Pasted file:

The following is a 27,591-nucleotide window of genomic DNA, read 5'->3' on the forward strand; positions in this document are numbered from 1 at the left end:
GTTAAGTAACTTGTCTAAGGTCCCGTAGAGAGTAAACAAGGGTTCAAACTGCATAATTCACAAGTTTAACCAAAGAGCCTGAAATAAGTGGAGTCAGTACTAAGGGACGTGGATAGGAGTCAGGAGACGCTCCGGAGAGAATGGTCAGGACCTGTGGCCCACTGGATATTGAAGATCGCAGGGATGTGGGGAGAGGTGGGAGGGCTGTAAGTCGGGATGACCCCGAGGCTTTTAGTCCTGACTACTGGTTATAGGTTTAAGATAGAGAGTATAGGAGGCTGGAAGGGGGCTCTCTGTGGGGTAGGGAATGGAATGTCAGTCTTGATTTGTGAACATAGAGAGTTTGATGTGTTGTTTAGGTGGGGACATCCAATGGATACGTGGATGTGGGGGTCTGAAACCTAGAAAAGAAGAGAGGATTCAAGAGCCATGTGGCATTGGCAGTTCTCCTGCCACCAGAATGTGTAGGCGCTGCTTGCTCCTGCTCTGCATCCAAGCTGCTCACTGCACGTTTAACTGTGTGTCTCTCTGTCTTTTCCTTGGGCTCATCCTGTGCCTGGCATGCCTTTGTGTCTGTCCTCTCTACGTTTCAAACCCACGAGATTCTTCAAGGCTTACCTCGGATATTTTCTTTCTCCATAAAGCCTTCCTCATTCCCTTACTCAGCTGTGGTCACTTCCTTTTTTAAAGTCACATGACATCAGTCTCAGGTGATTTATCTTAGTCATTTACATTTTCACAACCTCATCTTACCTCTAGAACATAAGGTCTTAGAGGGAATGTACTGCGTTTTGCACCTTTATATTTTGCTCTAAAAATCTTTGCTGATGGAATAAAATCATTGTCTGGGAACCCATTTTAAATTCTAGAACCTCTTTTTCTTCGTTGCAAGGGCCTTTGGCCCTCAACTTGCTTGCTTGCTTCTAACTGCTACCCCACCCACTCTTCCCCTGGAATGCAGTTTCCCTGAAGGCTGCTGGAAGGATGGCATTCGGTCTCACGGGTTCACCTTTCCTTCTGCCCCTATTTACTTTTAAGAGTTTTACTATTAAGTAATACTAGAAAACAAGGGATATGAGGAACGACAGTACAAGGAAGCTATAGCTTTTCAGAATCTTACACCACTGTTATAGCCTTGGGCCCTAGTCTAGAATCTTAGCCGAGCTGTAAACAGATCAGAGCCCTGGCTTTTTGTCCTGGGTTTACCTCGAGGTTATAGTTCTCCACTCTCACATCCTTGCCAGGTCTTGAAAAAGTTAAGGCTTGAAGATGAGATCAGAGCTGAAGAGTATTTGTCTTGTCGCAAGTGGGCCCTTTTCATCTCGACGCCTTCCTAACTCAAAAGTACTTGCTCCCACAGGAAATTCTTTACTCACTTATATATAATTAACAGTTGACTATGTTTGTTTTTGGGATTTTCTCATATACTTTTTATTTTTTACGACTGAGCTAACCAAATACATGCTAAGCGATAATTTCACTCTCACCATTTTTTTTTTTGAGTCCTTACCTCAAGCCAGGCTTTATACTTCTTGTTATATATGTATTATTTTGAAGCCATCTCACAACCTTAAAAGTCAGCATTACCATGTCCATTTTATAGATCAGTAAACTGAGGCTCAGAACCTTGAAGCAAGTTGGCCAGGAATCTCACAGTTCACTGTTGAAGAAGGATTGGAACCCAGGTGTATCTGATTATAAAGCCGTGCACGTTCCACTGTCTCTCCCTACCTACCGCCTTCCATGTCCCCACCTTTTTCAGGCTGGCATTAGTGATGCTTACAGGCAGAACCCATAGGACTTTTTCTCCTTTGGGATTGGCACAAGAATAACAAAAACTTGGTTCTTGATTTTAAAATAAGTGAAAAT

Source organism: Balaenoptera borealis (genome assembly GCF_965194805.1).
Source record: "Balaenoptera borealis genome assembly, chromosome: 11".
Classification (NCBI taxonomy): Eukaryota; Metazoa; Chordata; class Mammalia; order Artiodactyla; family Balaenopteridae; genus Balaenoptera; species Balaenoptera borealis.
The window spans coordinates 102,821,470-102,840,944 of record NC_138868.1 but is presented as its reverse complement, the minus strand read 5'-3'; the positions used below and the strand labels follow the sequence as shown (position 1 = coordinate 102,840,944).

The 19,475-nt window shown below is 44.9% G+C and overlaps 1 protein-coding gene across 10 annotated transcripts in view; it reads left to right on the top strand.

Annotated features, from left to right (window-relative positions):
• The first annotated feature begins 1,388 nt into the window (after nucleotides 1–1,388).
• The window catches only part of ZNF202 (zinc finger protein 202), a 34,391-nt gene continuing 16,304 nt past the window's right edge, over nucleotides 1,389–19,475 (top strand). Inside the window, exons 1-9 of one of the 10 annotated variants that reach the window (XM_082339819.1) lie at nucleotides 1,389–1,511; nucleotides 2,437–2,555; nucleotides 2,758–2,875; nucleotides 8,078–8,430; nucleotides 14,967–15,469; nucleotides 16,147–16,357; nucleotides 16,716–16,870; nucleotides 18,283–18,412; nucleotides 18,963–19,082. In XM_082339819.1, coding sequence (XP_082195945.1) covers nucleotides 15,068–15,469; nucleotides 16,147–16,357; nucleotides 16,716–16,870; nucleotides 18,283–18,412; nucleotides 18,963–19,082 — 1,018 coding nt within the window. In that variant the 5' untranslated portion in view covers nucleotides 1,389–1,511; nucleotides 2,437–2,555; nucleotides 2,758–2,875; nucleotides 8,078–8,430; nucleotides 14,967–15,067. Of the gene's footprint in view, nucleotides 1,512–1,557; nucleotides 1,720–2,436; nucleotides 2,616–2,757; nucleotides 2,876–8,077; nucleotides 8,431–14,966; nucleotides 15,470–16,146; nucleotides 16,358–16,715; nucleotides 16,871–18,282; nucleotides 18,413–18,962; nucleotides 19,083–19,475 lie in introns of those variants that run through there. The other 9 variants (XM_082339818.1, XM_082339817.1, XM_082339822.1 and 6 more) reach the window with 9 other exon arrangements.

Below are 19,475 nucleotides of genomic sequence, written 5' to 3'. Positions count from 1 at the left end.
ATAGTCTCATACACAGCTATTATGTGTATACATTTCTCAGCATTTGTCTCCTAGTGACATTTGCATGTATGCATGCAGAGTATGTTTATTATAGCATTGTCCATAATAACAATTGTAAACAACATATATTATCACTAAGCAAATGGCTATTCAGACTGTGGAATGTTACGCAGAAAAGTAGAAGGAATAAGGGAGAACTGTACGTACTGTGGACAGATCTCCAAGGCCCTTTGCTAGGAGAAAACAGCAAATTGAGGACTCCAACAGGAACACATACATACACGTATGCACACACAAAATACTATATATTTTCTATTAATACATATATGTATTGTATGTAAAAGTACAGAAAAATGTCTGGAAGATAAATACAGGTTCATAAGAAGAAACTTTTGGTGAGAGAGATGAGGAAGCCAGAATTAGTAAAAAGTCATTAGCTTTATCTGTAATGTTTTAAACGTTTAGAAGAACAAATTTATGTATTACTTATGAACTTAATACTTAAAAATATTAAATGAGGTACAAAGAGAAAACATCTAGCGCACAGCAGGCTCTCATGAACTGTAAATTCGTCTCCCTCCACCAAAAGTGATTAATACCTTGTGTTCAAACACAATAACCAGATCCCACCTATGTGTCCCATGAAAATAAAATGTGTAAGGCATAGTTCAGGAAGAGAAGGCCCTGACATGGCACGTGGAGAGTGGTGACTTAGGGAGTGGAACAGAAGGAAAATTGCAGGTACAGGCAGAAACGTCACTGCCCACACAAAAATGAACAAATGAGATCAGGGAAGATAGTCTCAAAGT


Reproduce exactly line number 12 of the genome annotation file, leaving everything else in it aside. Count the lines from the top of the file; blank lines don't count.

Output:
ATAGTCTCATACACAGCTATTATGTGTATACATTTCTCAGCATTTGTCTCCTAGTGACATTTGCATGTATGCATGCAGAGTATGTTTATTATAGCATTGTCCATAATAACAATTGTAAACAACATATATTATCACTAAGCAAATGGCTATTCAGACTGTGGAATGTTACGCAGAAAAGTAGAAGGAATAAGGGAGAACTGTACGTACTGTGGACAGATCTCCAAGGCCCTTTGCTAGGAGAAAACAGCAAATTGAGGACTCCAACAGGAACACATACATACACGTATGCACACACAAAATACTATATATTTTCTATTAATACATATATGTATTGTATGTAAAAGTACAGAAAAATGTCTGGAAGATAAATACAGGTTCATAAGAAGAAACTTTTGGTGAGAGAGATGAGGAAGCCAGAATTAGTAAAAAGTCATTAGCTTTATCTGTAATGTTTTAAACGTTTAGAAGAACAAATTTATGTATTACTTATGAACTTAATACTTAAAAATATTAAATGAGGTACAAAGAGAAAACATCTAGCGCACAGCAGGCTCTCATGAACTGTAAATTCGTCTCCCTCCACCAAAAGTGATTAATACCTTGTGTTCAAACACAATAACCAGATCCCACCTATGTGTCCCATGAAAATAAAATGTGTAAGGCATAGTTCAGGAAGAGAAGGCCCTGACATGGCACGTGGAGAGTGGTGACTTAGGGAGTGGAACAGAAGGAAAATTGCAGGTACAGGCAGAAACGTCACTGCCCACACAAAAATGAACAAATGAGATCAGGGAAGATAGTCTCAAAGT